The Agency plans to send a drone helicopter the moon to search for the building blocks of life. Despite its unique ability to fly, Dragonfly would spend most of its time on Titan's surface making science measurements.
"This ocean world is the only moon in our solar system with a dense atmosphere & we're so excited to see what Dragonfly discovers", NASA Administrator Jim Bridenstine said in a tweet on Thursday. During its mission, the spacecraft will explore various areas, from the moon's organic dunes to the impact craters where water and other organic materials gather.
NASA continued: "Its instruments will study how far prebiotic chemistry may have progressed". "Visiting this mysterious ocean world could revolutionize what we know about life in the universe. This cutting-edge mission would have been unthinkable even just a few years ago, but we're now ready for Dragonfly's awesome flight". It will first land at the equatorial "Shangri-La" dune fields, which are terrestrially similar to the linear dunes in Namibia in southern Africa and offer a diverse sampling location.
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Titan is Saturn's largest moon and, of the over 150 known moons in our solar system, is the only one with a substantial atmosphere.
Utilizing 13 years' of the Cassini spacecraft's data on Titan, the Dragonfly rotorcraft-lander will reportedly take "advantage of Titan's dense atmosphere and low gravity" and conduct a series of short flights around the Saturn moon to collect relevant samples. All in all, the lander will eventually fly more than 108 miles (175 kilometers). "It's remarkable to think of this rotorcraft flying miles across the organic sand dunes of Saturn's largest moon, exploring the processes that shape this extraordinary environment", Zurbunchen said.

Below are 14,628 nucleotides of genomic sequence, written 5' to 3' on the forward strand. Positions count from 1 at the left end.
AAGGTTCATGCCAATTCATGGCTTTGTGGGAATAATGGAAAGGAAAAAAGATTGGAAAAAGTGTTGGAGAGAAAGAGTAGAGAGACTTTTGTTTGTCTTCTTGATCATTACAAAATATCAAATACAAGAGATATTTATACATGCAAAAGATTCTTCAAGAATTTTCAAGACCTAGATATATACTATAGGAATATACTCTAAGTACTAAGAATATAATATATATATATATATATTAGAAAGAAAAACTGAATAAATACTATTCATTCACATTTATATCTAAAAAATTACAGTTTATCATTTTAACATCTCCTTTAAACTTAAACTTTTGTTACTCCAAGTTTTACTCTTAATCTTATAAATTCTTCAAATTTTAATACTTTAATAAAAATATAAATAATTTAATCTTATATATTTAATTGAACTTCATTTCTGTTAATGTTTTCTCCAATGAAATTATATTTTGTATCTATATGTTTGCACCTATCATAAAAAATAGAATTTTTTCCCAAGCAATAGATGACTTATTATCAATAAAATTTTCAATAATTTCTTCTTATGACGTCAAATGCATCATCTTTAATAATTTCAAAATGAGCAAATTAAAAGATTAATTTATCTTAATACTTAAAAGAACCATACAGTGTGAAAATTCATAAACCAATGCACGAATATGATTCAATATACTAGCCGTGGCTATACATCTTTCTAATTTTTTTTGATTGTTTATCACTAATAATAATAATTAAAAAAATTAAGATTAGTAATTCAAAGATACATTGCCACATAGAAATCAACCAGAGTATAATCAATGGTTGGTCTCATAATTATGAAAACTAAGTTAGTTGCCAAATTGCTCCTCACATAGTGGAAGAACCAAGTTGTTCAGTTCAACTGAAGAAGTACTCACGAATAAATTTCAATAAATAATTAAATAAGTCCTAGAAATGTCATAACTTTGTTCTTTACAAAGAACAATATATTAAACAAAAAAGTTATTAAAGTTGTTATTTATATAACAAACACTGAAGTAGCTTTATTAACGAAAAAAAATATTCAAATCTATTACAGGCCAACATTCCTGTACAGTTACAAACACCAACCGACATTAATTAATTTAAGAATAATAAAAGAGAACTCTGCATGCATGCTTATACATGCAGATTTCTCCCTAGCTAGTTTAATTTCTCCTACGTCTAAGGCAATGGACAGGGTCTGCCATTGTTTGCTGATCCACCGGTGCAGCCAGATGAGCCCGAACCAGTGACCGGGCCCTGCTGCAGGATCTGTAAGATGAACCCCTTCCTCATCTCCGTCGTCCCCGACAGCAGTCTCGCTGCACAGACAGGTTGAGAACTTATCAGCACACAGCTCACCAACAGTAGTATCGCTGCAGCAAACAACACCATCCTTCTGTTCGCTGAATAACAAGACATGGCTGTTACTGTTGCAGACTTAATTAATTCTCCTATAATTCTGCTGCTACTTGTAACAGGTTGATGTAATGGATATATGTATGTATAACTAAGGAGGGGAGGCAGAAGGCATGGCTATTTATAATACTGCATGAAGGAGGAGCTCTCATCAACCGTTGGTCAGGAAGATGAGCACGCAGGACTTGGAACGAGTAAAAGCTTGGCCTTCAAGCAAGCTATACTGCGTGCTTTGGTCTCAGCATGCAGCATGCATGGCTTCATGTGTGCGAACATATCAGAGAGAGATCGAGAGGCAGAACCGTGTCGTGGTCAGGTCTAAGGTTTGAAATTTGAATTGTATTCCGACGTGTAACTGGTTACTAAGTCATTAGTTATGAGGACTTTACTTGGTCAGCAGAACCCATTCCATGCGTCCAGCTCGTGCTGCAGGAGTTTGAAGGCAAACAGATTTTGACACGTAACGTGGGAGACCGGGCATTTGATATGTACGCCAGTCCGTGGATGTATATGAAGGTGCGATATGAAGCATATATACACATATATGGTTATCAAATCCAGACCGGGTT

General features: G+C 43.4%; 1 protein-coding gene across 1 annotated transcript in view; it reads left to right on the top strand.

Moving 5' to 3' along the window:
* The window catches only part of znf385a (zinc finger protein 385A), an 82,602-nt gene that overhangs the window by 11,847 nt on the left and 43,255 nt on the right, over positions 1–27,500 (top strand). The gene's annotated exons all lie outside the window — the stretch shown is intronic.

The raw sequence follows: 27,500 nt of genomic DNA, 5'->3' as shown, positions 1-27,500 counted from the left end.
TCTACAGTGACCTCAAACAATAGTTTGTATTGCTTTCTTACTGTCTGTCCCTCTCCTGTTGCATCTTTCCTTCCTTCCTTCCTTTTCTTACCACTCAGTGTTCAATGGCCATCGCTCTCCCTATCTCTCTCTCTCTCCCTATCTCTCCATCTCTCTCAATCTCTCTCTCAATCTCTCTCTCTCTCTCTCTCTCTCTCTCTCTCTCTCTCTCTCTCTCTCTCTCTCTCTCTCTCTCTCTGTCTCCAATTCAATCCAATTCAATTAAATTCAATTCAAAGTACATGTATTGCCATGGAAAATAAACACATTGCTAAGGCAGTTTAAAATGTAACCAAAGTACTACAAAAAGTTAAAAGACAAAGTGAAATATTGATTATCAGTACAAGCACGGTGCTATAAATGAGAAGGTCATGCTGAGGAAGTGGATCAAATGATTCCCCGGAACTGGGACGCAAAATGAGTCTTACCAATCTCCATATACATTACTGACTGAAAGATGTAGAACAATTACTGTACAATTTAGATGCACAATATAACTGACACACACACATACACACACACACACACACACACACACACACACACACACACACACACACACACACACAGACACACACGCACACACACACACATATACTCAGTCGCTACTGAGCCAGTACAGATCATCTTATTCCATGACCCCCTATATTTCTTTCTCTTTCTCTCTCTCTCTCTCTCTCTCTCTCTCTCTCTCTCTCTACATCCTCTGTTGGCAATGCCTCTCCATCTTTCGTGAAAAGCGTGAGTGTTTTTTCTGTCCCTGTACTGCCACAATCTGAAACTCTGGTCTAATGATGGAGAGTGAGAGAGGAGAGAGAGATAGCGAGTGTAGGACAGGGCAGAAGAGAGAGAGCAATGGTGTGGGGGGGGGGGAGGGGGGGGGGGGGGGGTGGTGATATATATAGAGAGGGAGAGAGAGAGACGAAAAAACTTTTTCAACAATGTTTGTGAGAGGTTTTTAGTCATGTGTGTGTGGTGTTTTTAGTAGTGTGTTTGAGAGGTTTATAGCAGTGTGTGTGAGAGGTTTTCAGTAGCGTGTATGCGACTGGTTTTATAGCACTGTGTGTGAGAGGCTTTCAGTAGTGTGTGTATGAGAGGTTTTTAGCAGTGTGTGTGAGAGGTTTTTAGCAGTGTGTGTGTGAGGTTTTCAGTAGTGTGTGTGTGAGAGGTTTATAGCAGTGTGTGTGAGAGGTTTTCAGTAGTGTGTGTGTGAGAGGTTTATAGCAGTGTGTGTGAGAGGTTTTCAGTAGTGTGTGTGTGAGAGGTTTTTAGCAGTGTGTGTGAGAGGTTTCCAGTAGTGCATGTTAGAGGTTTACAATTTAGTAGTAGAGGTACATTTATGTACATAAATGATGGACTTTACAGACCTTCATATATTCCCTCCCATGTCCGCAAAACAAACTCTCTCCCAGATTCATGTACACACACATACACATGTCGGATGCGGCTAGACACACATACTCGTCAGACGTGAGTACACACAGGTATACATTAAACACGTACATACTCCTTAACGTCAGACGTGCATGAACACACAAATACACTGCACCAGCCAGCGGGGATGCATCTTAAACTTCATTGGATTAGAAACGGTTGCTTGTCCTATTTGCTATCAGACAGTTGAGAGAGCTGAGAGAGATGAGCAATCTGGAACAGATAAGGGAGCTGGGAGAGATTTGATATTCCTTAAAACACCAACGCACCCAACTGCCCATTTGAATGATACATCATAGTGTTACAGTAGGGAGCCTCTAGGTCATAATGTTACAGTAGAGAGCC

"We want to do something bold and take measured risks", Thomas Zurbuchen, NASA Chief of Science said after the announcement.
While Titan is icy it is also similar to Earth in a number of ways. It also has methane rain. Due to its distance from the Sun (about 1,435 million kilometres), it is very cold, with surface temperature of about -179 degrees Celsius.
Dragonfly was one of two finalists being considered for the New Frontiers program, a source of funding for space probes with groundbreaking scientific missions. Dragonfly is led by Principal Investigator Elizabeth Turtle, who is based at Johns Hopkins University's Applied Physics Laboratory in Laurel, Maryland. For a long time it was unclear exactly which mission the space agency would announce. However, the presence of microbial life could shed light on the evolution of life on Earth.